Answers to solar eclipse questions you're too embarrassed to ask
As the sun goes dark, California will scramble to make sure the lights stay on.
Managers of the state’s power grid braced themselves for the solar eclipse Monday morning, pledging to ramp up other electricity generators to make up for the expected loss of solar power in the nation’s greenest state. No blackouts were forecast, however.
Officials at the Independent System Operator, which runs the state’s power grid, and California Energy Commission said the state should have enough power from other sources to compensate for the drop in solar megawatts. But they asked Californians to conserve when possible when the eclipse started at around 9 a.m.
“Not a good time to use your electric dryer,” said Robert Weisenmiller, chairman of the California Energy Commission.
California probably relies on solar power more than any other state; solar accounted for 9 percent of the state’s electricity needs in 2016, according to the ISO. On some days it generates as much as 40 percent of the electricity on the grid.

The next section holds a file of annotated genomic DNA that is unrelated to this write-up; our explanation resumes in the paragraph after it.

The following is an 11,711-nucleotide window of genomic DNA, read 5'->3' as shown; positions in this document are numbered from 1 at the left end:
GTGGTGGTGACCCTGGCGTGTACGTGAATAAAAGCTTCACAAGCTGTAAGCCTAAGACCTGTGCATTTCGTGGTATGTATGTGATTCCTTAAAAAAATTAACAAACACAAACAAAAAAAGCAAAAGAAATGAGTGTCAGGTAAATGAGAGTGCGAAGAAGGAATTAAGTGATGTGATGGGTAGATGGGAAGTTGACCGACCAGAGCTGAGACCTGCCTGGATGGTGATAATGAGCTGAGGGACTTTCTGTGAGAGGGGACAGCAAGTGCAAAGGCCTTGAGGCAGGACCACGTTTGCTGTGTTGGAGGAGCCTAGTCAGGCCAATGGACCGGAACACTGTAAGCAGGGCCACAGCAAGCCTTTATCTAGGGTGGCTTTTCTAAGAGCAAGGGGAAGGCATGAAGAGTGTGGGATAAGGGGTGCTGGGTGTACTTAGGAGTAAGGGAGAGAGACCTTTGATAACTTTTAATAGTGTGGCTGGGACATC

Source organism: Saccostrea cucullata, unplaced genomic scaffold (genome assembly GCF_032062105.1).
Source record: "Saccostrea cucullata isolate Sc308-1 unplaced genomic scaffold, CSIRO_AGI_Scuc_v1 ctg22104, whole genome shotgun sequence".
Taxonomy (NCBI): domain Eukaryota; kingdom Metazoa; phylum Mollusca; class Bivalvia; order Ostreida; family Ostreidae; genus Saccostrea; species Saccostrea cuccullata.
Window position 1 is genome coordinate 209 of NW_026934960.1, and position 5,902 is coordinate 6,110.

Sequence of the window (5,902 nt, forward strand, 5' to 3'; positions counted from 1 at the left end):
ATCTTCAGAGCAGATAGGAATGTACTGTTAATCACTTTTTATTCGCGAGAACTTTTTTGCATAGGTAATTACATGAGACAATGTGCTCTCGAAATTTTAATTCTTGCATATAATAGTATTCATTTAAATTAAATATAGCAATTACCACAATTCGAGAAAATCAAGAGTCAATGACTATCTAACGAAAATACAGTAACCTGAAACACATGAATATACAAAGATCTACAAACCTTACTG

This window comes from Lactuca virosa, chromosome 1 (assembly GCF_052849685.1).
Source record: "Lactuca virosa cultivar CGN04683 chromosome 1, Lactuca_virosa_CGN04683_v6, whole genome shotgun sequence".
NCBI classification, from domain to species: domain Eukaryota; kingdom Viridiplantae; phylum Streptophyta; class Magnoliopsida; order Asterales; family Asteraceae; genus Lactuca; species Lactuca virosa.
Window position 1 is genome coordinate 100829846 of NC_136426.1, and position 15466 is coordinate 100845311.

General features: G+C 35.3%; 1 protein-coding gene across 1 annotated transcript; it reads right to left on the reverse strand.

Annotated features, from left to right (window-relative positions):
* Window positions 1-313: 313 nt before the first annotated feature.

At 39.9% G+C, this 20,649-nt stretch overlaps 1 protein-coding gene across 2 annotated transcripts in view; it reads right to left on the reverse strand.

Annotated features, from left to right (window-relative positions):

“We have an event that will really challenge (the grid) because of so much solar resource on our system,” said Eric Schmitt, the ISO’s vice president for operations.
The ISO estimated that 5,600 worth of solar power could disappear during the three-hour eclipse window, including more than 1,000 megawatts of power from homeowners’ rooftops. Nancy Traweek, the ISO’s executive director of system operations, said the grid operator had arranged with other power generators to pick up the slack.
The state will rely on “whatever wind (power) we have, whatever hydro resources are in the mix, and there will be natural gas as well,” Traweek said.
The state did catch a break in one respect. Temperatures were expected to stay in the 70s throughout the morning, keeping a lid on electricity demand. “The weather helped us out there,” Traweek said.
California has plenty of ample power in spite of the eclipse. The state made it through the epic heat wave of mid-June, when temperatures approached 110 degrees in the Sacramento area, with comparatively few problems.
At the same time, the state’s dependence on solar will grow in the coming years. Under state law, electric utilities must generate half of their electricity from renewable sources such as solar and wind by 2030. Solar currently makes up about half of California’s renewables.